Attention George Foreman: report to an Apple Store near you immediately. There’s a hot (literally) product, you simply must buy the entire inventory of to keep your grilling empire alive: the new iPad.
Or at least, that’s what the latest nonsense from Consumer Reports would have you believe.
We’ve seen this ridiculousness from Consumer Reports before. In June 2010, at the height of “Antennagate”, Consumer Reports figured out the art of click-bait. If you say something outlandish, even if it directly contradicts something you previously said (and sometimes that’s even better!), you must harp on a story to keep those precious pageviews flowing in. And so harp they did.
The reality of the Antennagate situation was always this: it was real, but it really wasn’t a big deal. The fact that the iPhone 4 went on to sell tens of millions of units — record numbers for Apple at the time — bringing in billions of dollars for the company with very few returns, sure seems to suggest Consumer Reports blew the situation way out of proportion. And what they’re doing today is arguably worse.
To be clear, it is true that the new iPad gives off more heat than the previous models. We were among the first to report this in our initial review of the device last week. Guess who didn’t note it in their initial report? Consumer Reports. A week ago, everything was peachy keen: The new iPad is shaping up as the best tablet yet.
But that review apparently didn’t generate the pageviews they would have liked. So today, we have the outlet firing back: Our test finds new iPad hits 116 degrees while running games.
While there’s nothing factually wrong with that title (presumably, I don’t have my iPad thermometer handy), it is misleading for average consumers — you know, Consumer Reports core audience. 116 degrees sounds hot. Really hot. Death Valley hot. It sounds like the thing is a grill.
The reality is that 116 degrees isn’t that hot for a computer. In fact, it’s only about 10 degrees or so hotter than the not-complained-about iPad 2 ran. And this is at the extreme, when graphic-intensive games that max out the new A5X chip are running. Even at this temperature, Consumer Reports notes:
During our tests, I held the new iPad in my hands. When it was at its hottest, it felt very warm but not especially uncomfortable if held for a brief period.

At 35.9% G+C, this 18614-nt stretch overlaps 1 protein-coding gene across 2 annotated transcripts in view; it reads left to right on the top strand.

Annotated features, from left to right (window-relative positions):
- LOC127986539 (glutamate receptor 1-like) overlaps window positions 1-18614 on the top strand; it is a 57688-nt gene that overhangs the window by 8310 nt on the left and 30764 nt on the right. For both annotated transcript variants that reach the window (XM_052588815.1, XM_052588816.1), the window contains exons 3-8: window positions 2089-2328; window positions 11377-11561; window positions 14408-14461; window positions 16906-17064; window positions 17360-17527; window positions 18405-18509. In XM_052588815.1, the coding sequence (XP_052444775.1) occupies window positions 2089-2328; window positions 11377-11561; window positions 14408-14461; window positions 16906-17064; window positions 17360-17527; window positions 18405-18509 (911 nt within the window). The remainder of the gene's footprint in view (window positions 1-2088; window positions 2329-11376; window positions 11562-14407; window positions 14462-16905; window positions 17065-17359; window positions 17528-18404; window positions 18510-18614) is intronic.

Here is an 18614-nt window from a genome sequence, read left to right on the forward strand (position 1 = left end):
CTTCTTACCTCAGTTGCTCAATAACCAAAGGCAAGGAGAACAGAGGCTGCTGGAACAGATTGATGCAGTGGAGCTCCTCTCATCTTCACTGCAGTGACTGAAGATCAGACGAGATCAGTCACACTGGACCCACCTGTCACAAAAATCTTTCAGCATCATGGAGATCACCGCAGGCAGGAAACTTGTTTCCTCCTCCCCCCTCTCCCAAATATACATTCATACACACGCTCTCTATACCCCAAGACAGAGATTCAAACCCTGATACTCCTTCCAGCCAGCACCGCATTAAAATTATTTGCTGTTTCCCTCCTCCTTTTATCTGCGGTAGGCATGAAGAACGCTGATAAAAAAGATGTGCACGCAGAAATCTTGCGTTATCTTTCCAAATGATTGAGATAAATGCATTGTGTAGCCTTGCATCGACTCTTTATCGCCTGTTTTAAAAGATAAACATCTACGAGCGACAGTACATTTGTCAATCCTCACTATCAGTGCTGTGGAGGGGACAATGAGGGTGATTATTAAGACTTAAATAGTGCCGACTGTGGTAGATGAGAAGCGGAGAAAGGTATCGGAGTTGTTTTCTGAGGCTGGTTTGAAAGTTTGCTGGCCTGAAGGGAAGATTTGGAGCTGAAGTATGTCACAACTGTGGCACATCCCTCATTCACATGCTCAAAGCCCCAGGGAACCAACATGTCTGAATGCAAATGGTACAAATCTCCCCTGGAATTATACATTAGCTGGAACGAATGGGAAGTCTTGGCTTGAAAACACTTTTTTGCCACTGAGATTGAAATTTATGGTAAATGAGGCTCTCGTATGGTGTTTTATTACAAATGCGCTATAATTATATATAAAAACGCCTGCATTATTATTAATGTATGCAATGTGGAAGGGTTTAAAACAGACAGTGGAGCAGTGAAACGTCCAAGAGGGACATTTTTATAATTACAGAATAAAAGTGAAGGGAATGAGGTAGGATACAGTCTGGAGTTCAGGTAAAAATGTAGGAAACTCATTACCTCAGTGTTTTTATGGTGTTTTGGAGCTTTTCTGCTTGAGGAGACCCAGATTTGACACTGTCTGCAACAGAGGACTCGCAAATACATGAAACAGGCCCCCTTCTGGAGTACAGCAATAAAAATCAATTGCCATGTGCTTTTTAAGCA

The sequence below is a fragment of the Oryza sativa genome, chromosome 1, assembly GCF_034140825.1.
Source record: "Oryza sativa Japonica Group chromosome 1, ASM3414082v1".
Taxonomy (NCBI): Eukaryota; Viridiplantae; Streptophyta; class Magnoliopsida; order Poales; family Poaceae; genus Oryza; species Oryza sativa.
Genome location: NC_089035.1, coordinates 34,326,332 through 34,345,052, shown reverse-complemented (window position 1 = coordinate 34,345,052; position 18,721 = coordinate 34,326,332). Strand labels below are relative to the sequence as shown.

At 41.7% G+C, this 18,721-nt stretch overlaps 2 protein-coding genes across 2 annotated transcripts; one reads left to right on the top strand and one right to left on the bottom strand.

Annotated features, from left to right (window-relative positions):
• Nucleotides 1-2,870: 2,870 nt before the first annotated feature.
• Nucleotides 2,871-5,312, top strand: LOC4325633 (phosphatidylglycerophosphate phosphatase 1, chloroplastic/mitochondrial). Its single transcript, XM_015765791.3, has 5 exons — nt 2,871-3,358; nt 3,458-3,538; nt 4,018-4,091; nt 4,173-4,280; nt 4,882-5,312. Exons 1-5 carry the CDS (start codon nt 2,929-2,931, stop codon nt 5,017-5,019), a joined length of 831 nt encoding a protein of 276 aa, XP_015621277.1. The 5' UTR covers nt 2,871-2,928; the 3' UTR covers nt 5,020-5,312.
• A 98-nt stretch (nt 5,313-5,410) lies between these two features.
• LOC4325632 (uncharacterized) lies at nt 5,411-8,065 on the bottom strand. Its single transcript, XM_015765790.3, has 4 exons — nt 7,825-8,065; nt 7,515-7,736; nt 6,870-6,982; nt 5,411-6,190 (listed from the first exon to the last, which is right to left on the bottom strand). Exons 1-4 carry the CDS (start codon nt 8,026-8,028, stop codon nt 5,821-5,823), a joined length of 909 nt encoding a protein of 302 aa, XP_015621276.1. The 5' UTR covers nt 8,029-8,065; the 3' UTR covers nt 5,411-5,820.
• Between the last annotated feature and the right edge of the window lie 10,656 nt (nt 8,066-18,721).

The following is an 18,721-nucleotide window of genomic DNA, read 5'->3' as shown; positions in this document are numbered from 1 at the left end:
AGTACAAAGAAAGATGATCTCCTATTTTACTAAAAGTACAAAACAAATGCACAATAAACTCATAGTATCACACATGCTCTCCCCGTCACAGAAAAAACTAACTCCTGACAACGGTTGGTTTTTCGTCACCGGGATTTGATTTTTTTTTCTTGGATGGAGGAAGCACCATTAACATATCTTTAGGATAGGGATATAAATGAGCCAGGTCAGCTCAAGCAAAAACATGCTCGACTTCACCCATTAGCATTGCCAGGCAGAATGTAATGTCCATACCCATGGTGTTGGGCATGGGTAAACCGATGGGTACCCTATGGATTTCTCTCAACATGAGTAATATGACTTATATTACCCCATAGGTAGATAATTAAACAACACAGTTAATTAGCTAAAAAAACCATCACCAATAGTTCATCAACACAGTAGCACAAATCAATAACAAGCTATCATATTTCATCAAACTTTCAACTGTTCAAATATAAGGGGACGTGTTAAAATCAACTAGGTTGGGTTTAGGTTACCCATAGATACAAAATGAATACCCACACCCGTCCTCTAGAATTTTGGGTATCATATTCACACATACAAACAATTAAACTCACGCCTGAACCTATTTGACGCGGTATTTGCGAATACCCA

That’s pretty much what we noted last week:
One other slight downside which I have to assume is related to either the battery or the LTE functionality is that unlike previous iPad models, the new iPad does get noticeably warm in the lower left corner after prolonged use. It’s never hot, just warm. But again, I never noticed this on other models.
Warm. Not hot. But that didn’t stop Consumer Reports from giving their “scoop” to CNBC this morning and “upgrading” the new iPad from “not especially uncomfortable” to “uncomfortable”.
And that continued. As Consumer Reports spokesman James McQueen told the Associated Free Press today:
People need to exercise caution. We are not saying it is a dangerous product, but 116 degrees can be a little uncomfortable.
That, in turn, led the mainstream media and analysts to do what they do best: use jackassery in an attempt to pray on the masses and reap the rewards. One example:
Consumer Reports confirms iPad heat problems, could cause burns :usat.ly/GBGvmC
— Rob Enderle (@Enderle) March 20, 2012
“Could cause burns” — what the hell? I’ve been using the new iPad for nearly two weeks now. A lot. Not only has it not come close to rising above “warm”, I don’t even notice the heat anymore. Certainly, it’s still runs much cooler than almost every single laptop on the market today. And that’s something you have to put on your lap. Body exposure is maximized.
But a story about laptops being hot is boring. Everyone already knows that. No one would read it. The iPad is the sexy new thing. And it runs a little warm sometimes!!! AHHHHHHH!!!
Now we have “Warmgate” — complaints so ridiculous, they read like satire. But it doesn’t matter, Consumer Reports has done their job. Not their actual job, mind you, which is protecting consumers. They’ve done their new job: generating pageviews by any means necessary.
We will absolutely have a follow-up story from them tomorrow. And probably another one the next day. Then one contradicting what was previous said (which they’ve already done, of course).
We need a Consumer Reports to protect us from Consumer Reports.
EXCLUSIVE: Consumer Reports cannot recommend Hansel — too hot right now.
— MG Siegler (@parislemon) March 20, 2012